Mundus vult decipi
    Misdirection, the trait of the fool who has nothing to add. You were asked earlier to go ahead and provide some scientific independent studies to back up your assertion that a) no product in history has been tested like GMO's have or b) there is no evidence of harm.

    Rather than read the scientific literature you have dismissed it, it appears that you perhaps don't know what science is?

    Hank
    Contrary to your hubris, these studies have been well-documented on this site and in every biology journal. It's intellectually lazy for you to expect anyone to re-write every article for anonymous people on the Internet.  Do a basic search just on this site.  Really, it takes less time than it took you to show you are uninformed about biology.
    You said "all science" so you are clearly a liar as all the references in the GMO Myths and Truths report can also be found in scientific and biology journals by doing a PubMed search.

    Pusztai's study has been peer-reviewed and published in the Lancet, but perhaps Lancet, JAMA, BMJ, NEJM, etc., are all just run by crazy mad homeopaths, is that your next assertion?

    Ewen SW, Pusztai A. Effect of diets containing genetically modified potatoes expressing Galanthus nivalis lectin on rat small intestine. Lancet. Oct 16 1999; 354(9187): 1353-1354.

    Hmm, how did you whittle the ten scientists and researchers down to two? Is that you showcasing your talent for scientific deduction?

    Here we are again, name-calling and ad hominem attacks.

    As soon as a scientist disagrees they are "cranks".

    3.1.1. Feeding studies on laboratory and farm animals

    Feeding studies on laboratory and farm animals show that GM foods can be toxic or allergenic:
    ●●
    Rats fed GM tomatoes developed stomach lesions (sores or ulcers).2,3 This tomato, Calgene’s Flavr Savr, was the first commercialized GM food.
    ●●
    Mice fed GM peas (not subsequently commercialized) engineered with an insecticidal GMO Myths and Truths 38
    protein (alpha-amylase inhibitor) from beans showed a strong, sustained immune reaction against the GM protein. Mice developed antibodies against the GM protein and an allergic-type inflammation response (delayed hypersensitivity reaction). Also, the mice fed on GM peas developed an immune reaction to chicken egg white protein. The mice did not show immune or allergic-type inflammation reactions to either non-GM beans naturally containing the insecticide protein, to egg white protein fed with the natural protein from the beans, or to egg white protein fed on its own. The findings showed that the GM insecticidal protein acted as a sensitizer, making the mice susceptible to developing immune reactions and allergies to normally non-allergenic foods. This is called immunological cross-priming. The fact that beans naturally containing the insecticidal protein did not cause the effects seen with the peas that expressed the transgenic insecticidal protein indicated that the immune responses of the mice to the GM peas were caused by changes in the peas brought about by the genetic engineering process. In other words, the insecticidal protein was changed by the GM process so that it behaved differently in the GM peas compared with its natural form in the non-GM beans – and the altered protein from the GM peas stimulated a potent immune response in the mice.4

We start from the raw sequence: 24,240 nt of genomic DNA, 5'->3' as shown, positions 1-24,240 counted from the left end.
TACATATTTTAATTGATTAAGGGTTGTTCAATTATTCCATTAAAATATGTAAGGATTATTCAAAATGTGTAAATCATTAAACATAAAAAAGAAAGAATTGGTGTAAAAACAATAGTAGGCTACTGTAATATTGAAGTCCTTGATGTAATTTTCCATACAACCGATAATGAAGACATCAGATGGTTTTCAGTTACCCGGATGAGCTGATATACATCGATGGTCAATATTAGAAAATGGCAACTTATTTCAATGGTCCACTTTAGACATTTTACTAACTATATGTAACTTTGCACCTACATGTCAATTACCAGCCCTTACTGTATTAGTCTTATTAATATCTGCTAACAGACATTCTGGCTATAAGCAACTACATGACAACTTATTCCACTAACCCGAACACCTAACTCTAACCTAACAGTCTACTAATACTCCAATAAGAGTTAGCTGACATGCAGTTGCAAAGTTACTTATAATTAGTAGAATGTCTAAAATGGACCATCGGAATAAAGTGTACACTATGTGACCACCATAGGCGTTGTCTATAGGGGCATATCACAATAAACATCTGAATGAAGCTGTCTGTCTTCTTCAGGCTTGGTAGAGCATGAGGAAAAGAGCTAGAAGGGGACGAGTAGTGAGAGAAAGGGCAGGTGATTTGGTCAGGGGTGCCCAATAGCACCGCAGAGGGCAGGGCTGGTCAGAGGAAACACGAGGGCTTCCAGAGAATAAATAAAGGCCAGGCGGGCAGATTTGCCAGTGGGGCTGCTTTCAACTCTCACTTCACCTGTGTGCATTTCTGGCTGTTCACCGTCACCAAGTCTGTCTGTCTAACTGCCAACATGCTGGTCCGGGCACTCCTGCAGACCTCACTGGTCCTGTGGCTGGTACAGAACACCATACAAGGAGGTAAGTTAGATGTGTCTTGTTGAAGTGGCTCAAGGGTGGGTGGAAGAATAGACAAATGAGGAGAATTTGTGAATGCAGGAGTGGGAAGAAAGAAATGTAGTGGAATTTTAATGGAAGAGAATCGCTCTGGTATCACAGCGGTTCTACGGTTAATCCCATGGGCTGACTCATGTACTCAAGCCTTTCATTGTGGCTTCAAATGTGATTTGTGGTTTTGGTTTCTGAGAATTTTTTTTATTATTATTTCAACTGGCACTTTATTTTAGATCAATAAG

●●
    Mice fed GM soy showed disturbed liver, pancreas and testes function. The researchers found abnormally formed cell nuclei and nucleoli in liver cells, which indicates increased metabolism and potentially altered patterns of gene expression.5,6,7
    ●●
    Mice fed GM soy over their lifetime (24 months) showed more acute signs of ageing in the liver than the control group fed non-GM soy.8
    ●●
    Rabbits fed GM soy showed enzyme function disturbances in kidney and heart.9
    ●●
    Female rats fed GM soy showed changes in uterus and ovaries compared with controls fed organic non-GM soy or a non-soy diet. Certain ill effects were found with organic soy as well as GM soy, showing the need for further investigation into the effects of soy-based diets (GM and non-GM) on reproductive health.10
    ●●
    A review of 19 studies (including industry’s own studies submitted to regulators in support of applications to commercialise GM crops) on mammals fed with commercialised GM soy and maize that are already in our food and feed chain found consistent toxic effects on the liver and kidneys. Such effects may be markers of the onset of chronic disease, but long-term studies, in contrast to these reported short- and medium-term studies, would be required to assess this more thoroughly. Unfortunately, such long-term feeding trials on GMOs are not required by regulators anywhere in the world.11
    ●●
    Rats fed insecticide-producing MON863 Bt maize grew more slowly and showed higher levels of certain fats (triglycerides) in their blood than rats fed the control diet. They also suffered problems with liver and kidney function. The authors stated that it could not be concluded that MON863 maize is safe and that long-term studies were needed to investigate the consequences of these effects.12
    ●●
    Rats fed GM Bt maize over three generations suffered damage to liver and kidneys and alterations in blood biochemistry.13
    ●●
    A re-analysis of Monsanto’s own rat feeding trial data, submitted to obtain approval in Europe for three commercialised GM Bt maize varieties, MON863, MON810, and NK603, concluded that the maize varieties had toxic effects on liver and kidneys. The authors of the re-analysis stated that while the findings may have been due to the pesticides specific to each variety, genetic engineering could not be excluded as the cause.14 The data suggest that approval of these GM maize varieties should be withdrawn because they are not substantially equivalent to non-GM maize and are toxic.